In a despotic machine, if you want to do anything in your life, you have to run that activity through some kind of state machinery. State institutions, regulations, and rules determine every aspect of life. Not simply in terms of conditions – like laws, safety or environmental rules.

I mean state institutions and machinery determine and actively shape cultural and social development. Diversity and indigeneity are wiped away by state mandates for uniformity.

Here’s a simple example. It comes from touchstones in Deleuze and Guattari’s own work. Franz Kafka was a Czech Jew living for most of his life in the Austro-Hungarian empire, whose thinking and work was informed by his sardonic attitude toward the bureaucratic drudgery of his day job, as well as his personal engagement with Jewish mysticism.

As useful as state institutions can be for supplying common goods to
huge populations, the institutions are very dangerous. They can all
too easily be used to oppress people, and force the many ways of
living across a population into a single, uniform character. That's the
power that Deleuze and Guattari called overcoding.
Kafka had a complex identity and set of ideas, whose linguistic influence was Czech, Hebrew, and Yiddish. But the language of his fiction writing and daily business life was German. This was a state imposition on his identity, which was more complex than the monarchist political morality and subtle German supremacism that the Austrian state imposed on all its citizens. It didn’t matter whether you were in Vienna, Prague, Ljubljana, or Timisoara.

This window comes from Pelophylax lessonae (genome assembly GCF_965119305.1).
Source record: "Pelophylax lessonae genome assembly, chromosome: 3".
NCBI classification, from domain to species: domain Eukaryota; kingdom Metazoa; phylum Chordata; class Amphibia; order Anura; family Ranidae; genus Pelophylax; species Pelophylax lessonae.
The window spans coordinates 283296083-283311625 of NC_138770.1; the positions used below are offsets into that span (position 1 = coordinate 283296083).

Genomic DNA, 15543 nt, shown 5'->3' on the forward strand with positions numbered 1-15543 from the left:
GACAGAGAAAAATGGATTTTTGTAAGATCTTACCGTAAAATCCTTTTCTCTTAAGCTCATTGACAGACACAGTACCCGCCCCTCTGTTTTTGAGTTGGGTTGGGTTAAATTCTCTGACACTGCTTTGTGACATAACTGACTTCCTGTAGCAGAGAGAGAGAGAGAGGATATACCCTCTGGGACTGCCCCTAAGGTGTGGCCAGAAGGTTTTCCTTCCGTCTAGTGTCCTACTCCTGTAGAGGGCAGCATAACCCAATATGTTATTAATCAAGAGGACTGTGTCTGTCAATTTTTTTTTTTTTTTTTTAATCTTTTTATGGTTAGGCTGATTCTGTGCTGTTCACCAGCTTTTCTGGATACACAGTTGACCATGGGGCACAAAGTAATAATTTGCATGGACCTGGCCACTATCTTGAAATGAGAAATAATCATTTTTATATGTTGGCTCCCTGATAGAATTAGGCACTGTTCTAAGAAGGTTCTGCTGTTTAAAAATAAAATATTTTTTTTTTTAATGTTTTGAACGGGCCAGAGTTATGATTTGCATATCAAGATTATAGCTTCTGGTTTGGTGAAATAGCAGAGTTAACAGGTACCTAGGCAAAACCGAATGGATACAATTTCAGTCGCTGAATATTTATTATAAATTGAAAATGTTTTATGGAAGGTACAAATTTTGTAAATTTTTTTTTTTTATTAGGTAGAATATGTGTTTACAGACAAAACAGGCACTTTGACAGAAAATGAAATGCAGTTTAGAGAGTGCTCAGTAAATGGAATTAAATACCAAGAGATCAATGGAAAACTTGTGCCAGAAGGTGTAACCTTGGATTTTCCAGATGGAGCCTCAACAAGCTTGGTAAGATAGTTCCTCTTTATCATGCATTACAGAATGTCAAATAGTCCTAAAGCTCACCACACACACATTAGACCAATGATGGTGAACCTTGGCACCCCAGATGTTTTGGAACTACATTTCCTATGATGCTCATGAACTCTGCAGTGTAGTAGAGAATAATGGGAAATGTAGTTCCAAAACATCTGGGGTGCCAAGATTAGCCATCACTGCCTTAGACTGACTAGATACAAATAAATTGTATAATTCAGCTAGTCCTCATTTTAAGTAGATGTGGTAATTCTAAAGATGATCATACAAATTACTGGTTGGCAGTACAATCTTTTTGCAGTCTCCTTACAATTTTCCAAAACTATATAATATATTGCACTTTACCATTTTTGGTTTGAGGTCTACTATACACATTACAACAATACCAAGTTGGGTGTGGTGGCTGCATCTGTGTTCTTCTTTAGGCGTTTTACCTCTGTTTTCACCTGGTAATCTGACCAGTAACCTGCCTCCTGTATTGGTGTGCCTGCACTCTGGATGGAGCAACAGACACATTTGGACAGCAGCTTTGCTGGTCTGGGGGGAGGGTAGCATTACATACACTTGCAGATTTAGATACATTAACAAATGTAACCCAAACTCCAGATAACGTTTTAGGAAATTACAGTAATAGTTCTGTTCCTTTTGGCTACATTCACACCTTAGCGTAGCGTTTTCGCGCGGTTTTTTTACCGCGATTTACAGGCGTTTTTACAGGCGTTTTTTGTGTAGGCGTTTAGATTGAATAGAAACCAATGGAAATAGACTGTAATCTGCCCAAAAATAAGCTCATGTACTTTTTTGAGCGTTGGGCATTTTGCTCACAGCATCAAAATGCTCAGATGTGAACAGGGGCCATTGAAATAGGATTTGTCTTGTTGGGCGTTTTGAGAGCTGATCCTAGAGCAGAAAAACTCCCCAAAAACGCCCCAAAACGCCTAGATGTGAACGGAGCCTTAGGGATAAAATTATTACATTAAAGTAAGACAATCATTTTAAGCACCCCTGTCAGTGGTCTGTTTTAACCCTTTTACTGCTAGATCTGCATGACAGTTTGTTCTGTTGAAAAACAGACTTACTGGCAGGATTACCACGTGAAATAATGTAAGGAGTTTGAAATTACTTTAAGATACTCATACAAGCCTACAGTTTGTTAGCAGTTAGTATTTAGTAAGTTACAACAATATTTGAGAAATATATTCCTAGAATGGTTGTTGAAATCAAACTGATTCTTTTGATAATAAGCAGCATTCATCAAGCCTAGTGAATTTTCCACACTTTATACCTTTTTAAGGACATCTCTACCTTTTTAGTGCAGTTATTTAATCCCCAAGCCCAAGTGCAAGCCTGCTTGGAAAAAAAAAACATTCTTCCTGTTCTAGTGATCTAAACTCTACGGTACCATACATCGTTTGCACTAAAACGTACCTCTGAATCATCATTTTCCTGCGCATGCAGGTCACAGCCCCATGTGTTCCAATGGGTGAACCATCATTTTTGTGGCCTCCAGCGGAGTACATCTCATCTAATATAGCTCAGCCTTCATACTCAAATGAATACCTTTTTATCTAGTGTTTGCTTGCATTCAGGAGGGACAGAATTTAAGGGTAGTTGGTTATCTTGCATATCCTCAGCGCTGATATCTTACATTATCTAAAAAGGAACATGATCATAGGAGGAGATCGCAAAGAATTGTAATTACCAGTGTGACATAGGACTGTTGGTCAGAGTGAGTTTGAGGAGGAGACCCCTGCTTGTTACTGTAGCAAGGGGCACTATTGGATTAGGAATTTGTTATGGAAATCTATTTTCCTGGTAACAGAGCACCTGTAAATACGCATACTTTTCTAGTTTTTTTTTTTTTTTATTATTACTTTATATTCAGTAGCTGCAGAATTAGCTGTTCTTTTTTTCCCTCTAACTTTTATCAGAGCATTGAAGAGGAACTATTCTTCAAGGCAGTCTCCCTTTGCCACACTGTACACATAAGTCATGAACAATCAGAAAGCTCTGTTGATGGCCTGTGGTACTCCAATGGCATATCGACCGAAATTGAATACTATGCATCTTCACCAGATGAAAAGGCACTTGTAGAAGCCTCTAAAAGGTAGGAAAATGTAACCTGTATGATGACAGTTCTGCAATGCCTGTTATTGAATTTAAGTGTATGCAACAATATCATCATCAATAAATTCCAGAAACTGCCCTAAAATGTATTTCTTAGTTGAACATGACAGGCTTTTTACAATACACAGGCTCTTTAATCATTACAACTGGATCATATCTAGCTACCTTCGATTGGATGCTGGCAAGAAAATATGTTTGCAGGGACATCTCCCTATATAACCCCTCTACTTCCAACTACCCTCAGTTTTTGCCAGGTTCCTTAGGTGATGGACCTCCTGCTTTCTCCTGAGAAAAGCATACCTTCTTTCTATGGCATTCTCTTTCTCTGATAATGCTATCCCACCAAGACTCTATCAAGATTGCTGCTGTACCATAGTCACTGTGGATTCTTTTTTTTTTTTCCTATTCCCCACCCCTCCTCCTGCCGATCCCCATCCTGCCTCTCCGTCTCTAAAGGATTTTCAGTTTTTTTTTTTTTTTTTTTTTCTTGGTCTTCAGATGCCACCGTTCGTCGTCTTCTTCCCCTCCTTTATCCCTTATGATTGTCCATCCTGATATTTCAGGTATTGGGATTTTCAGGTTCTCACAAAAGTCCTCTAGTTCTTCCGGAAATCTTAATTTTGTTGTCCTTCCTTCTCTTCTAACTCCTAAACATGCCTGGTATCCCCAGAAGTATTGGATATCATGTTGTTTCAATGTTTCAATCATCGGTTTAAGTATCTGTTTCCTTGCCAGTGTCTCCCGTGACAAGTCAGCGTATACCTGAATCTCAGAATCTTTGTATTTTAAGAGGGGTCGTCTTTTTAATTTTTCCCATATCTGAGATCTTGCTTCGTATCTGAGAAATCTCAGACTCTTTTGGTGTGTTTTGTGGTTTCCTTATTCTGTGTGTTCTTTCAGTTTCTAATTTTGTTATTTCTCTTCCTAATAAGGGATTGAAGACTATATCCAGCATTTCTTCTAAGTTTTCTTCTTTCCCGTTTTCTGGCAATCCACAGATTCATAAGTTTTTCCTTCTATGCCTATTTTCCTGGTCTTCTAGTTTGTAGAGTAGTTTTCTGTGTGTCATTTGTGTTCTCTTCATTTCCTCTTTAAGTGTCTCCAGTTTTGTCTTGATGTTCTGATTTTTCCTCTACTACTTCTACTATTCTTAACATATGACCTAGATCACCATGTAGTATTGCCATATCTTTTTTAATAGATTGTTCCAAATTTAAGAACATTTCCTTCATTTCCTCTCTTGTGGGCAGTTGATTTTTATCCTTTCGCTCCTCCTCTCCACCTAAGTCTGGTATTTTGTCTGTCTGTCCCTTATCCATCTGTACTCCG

Here’s a more complex example. Last year, there was a very strange court decision in British Columbia. The Ktunaxa people sued the provincial government to stop the development of a huge ski resort on their sacred mountain in the Jumbo Valley, where their religion holds that a grizzly bear spirit lives.

The court mandated that an area of the mountain be set aside from development for Ktunaxa worship. According to the laws of the state of Canada, freedom of religion requires that the Ktunaxa have a place set aside on the mountain to practice their faith.

But the Ktunaxa’s ontology of the divine has nothing to do with having a place on the mountain to worship. The mountain itself is the material manifestation of the bear spirit. So any resort development would be an act of violence against their divinity. Full stop.

Ktunaxa thinking sees the mountain as the manifestation of divinity. Canadian law sees the mountain as a place where the Ktunaxa need some accommodation to practice their religious beliefs. What is a matter of existence for the Ktunaxa is a matter of cultural practice for the Canadian state.

The court judgment couldn’t even comprehend Ktunaxa ontology, let alone acknowledge it as valid. Their entire way of existence was invalidated, overcoded by the state’s systems of meaning. That’s the despotic character of even the most democratic states.